By Charlotte Epple
In the Catalogue of Scandinavian Books in the British Library Printed Before 1801, librarian Peter Hogg remarks that, regarding Iceland, “it is noteworthy that a higher proportion of the owners than in any other country were women.” Ownership inscriptions of women are indeed common in early Icelandic prints of any library. You can find many by clicking through digitized books in the repository of the National and University Library of Iceland.
One book I came across there contains a striking full-page painted ownership mark. Colourful interlocking rings containing the initials S. T. D. fill out the verso side of the front flyleaf of a copy of Ein ný húspostilla (“a new house postil”).
This collection of devotional texts was published in 1597 by bishop Guðbrandur Þorláksson, a crucial figure in the history of printing in Iceland. Most books from this period are religious works, usually small octavo editions on poor quality paper, reflecting the scarcity of resources in this fairly remote print shop. This húspostilla is no different. It is stained, creased, and mended at the edges – traces of heavy use over centuries.
The ownership mark contains only initials, but even from those it is immediately clear that this was a woman’s book. Most Icelanders don’t have family names, instead using their fathers’ first names with the suffix –son or –dóttir (‘daughter’). The D. therefore indicates a feminine name. A note on the preceding page, signed and dated 1779 at Reykhólar, gives us her full name, Sigríður Teitsdóttir. She can be identified as the daughter of Margrét Jónsdóttir and Teitur Arason, sýslumaður (a kind of local offical) of Barðastrandarsýsla, an administrative district covering the southernmost part of the Westfjords region of Iceland. The family lived at Reykhólar, a small cluster of farms, where Sigríður was born in the early eighteenth century.
The painted bookplate was likely made for Sigríður by her son-in-law, the painter, bookbinder, and scribe Hjálmar Þorsteinsson. A very similar design featuring the same interlocking rings can be spotted on the title page of the manuscript JS 162 fol, dated 1783.
He probably made the bookplate a few years earlier, since the dedication in Sigríður’s own, rather shaky handwriting tells us that she bequeathed the book to her son Jochum Jónsson in 1779: “Þessa Postillu gjef Jeg underskrifud syne mijnum elskulegum Jochum Jons syne og -óska hann lese hana og […]. Reykholum þann 27. Augusti Anno 1779. Sigridur Teitsdotter” (This postil I, the signatory, give to my beloved son Jochum Jónsson and wish that he may read it and […]. Reykhólar, August 27th 1779. Sigríður Teitsdóttir).
Another note on the inside of the front cover, made 80 years earlier, indicates that the book had previously belonged to Eggert Snæbjörnsson, Sigríður’s maternal grandfather.
Her family was clearly well-off economically, and Sigríður herself went on to marry a vicar. It is therefore likely that there were many books in the family. Incidentally, a number of Icelandic manuscripts can be linked to her male relatives. This húspostilla shows that there wasn’t just a household library, but that she also had her own personal books. Her name also shows up in a copy of the 1766 edition of Meditationes passionales, today in the British Library. There may very well be more of her books out there, dispersed across libraries in Iceland and elsewhere.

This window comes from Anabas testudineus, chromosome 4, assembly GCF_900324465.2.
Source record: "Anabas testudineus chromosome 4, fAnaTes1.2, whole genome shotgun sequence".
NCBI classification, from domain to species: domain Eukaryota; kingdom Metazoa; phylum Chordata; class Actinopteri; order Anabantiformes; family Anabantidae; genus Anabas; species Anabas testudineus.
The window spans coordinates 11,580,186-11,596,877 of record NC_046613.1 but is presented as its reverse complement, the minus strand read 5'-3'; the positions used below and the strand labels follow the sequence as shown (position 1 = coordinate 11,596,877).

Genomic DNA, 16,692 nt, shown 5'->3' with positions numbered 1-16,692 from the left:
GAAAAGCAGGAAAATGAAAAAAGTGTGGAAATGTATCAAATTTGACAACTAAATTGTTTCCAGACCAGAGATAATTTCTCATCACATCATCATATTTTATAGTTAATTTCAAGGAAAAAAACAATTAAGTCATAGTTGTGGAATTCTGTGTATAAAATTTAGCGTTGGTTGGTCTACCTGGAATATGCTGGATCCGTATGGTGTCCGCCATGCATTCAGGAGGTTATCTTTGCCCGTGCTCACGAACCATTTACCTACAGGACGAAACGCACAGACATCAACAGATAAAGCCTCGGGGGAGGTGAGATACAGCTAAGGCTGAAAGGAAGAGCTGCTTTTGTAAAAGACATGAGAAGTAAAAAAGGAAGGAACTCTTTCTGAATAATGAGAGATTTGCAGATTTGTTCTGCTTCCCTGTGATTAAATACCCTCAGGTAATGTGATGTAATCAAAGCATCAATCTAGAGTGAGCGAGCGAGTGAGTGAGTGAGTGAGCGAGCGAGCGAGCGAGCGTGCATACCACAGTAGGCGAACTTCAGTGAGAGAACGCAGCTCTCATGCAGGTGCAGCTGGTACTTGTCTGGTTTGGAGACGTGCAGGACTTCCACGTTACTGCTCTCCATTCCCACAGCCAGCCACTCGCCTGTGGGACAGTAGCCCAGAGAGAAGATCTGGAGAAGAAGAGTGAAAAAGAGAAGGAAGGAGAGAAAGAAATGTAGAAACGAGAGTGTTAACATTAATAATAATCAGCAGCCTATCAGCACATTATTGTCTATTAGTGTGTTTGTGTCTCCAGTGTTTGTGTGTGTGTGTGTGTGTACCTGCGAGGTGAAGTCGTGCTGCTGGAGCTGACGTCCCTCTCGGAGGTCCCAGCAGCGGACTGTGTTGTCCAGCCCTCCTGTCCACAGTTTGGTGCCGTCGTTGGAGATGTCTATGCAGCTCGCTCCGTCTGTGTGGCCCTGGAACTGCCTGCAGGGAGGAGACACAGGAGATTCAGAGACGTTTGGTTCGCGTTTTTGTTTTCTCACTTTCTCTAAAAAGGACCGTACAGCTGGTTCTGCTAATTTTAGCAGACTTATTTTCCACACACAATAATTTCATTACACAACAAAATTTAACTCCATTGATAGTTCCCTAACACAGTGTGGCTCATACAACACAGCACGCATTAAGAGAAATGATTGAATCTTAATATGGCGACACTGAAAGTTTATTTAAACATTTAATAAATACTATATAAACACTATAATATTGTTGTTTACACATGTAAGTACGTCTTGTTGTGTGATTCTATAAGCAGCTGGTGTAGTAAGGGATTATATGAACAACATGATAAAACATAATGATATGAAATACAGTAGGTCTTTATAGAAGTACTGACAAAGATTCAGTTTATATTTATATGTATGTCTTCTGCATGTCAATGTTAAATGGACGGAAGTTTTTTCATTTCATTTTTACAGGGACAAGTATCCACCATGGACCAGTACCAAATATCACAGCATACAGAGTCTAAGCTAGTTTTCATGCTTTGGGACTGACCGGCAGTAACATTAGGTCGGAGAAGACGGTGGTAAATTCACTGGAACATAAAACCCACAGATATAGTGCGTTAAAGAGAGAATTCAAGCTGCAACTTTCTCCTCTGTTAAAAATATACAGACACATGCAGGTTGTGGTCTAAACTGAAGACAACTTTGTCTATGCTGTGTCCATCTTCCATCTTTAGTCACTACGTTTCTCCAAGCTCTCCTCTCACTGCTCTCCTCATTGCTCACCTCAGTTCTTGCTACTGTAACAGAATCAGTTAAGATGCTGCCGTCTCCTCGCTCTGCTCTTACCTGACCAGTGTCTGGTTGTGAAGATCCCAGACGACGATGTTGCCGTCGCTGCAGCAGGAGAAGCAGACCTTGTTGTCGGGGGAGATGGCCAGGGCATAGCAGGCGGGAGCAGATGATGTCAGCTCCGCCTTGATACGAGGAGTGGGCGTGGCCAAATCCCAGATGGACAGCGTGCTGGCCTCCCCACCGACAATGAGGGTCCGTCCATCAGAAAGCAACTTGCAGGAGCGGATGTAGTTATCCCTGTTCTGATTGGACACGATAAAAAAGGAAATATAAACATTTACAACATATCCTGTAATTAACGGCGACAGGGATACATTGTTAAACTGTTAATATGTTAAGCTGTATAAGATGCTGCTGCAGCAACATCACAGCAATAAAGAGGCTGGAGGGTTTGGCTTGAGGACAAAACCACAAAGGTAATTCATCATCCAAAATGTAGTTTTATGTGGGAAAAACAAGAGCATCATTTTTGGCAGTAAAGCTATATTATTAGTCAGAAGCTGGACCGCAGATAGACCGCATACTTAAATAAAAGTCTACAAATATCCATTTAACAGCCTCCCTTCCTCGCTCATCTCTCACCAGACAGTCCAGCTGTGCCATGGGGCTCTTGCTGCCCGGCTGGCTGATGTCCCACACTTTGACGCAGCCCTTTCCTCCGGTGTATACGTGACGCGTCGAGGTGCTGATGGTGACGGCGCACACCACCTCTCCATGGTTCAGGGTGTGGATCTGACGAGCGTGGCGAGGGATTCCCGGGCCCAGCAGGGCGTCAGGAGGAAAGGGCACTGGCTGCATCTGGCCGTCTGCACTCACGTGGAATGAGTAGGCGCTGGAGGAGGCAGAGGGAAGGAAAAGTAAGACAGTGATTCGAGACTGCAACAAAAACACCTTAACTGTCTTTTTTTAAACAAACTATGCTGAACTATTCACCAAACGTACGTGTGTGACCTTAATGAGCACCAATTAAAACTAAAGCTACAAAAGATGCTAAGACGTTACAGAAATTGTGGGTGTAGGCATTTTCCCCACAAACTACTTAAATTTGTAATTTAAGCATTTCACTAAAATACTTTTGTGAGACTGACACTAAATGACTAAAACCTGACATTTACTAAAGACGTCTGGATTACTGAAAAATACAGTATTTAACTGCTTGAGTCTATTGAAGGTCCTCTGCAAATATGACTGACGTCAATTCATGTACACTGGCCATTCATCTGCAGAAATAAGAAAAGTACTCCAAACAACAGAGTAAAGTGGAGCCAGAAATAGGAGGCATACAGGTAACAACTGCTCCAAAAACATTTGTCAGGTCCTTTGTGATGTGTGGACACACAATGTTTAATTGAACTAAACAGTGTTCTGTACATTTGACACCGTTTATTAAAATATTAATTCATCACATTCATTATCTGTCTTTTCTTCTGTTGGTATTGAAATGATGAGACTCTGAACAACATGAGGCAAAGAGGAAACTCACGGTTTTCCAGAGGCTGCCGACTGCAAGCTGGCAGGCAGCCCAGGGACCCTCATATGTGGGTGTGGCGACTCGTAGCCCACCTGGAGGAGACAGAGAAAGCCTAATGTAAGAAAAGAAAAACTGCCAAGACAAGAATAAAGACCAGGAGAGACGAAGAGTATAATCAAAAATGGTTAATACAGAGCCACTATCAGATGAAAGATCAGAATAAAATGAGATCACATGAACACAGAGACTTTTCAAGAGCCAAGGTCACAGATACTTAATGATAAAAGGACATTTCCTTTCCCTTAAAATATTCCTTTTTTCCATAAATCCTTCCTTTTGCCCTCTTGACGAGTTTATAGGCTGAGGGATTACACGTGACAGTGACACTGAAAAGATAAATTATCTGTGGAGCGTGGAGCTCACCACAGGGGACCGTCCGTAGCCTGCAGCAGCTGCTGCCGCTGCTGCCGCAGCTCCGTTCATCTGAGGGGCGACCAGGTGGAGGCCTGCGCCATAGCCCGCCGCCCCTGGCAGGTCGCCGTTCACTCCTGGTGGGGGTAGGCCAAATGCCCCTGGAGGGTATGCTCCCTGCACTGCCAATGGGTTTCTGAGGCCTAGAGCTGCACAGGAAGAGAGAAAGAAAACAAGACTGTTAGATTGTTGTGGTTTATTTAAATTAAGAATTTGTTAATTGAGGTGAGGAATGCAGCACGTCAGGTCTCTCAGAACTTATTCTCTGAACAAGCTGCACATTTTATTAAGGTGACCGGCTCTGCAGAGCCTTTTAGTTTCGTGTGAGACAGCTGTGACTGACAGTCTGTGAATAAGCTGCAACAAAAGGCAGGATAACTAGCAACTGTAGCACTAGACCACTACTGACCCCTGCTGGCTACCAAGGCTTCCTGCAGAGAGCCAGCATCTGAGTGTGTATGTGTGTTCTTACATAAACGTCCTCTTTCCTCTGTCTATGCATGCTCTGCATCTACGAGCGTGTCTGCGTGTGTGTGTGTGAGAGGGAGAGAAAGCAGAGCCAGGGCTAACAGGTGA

Source: Copy Í252Þór digitised by the National and University Library of Iceland, permalink: https://baekur.is/bok/277502e2-849a-4f16-b631-89af3713a293. Images reproduced with permission.
Bogi Benediktsson á Staðarfelli. Sýslumannaæfir 2. Reykjavík: Hið Islenzka bókmentafélag, I prentsmiðju Einars þórðarsonar, 1881. https://archive.org/details/sslumannafir00orgoog.
Hogg, Peter. Catalogue of Scandinavian Books in the British Library Printed Before 1801 3. London: British Library, 2007.
Jón Jónsson. Meditationes Passionales, Edur Pijslar Hugvekjur […]. Hólar í Hjaltadal, 1766 [copy belonging to the British Library, shelfmark: General Reference Collection 866.l.4.].
National and University Library of Iceland. “JS 260 Fol.” https://handrit.is/manuscript/view/is/JS02-0162 [digital catalogue entry]
 Peter Hogg, Catalogue of Scandinavian Books in the British Library Printed Before 1801 3 (London: British Library, 2007), p. xix.
 For an overview of Sigríður’s family tree, see Bogi Benediktsson á Staðarfelli, Sýslumannaæfir 2 (Reykjavík: Hið Islenzka bókmentafélag, I prentsmiðju Einars þórðarsonar, 1881), accessed October 30, 2022, https://archive.org/details/sslumannafir00orgoog, 122–25.
 “JS 260 Fol.” accessed November 1, 2022, https://handrit.is/manuscript/view/is/JS02-0162 [digital catalogue entry]. The manuscript contains bishop’s sagas and the illustration is located at the bottom of the title page.
 Author’s transcription and translation, names normalized to Modern Icelandic spelling in the English version.
 According to the registry of names associated with manuscripts in the joint online catalogue handrit.is, the following number of provenances are recorded for members of her family: Eggert Snæbjörnsson: 2, Teitur Arason: 1, Hjálmar Þorsteinsson: 10. There are no manuscripts recorded as belonging to Sigríður herself or female members of her family.
 Jón Jónsson, Meditationes Passionales, Edur Pijslar Hugvekjur […] (Hólar í Hjaltadal, 1766 [copy belonging to the British Library, shelfmark: General Reference Collection 866.l.4.]).
2 thoughts on “Guðbrandur Þorláksson, Ein ný húspostilla (1597)”
Fascinating how much can be found out if you know where and how to look. A very interesting read, also gratifying to see a women at the center stage. Thank you!
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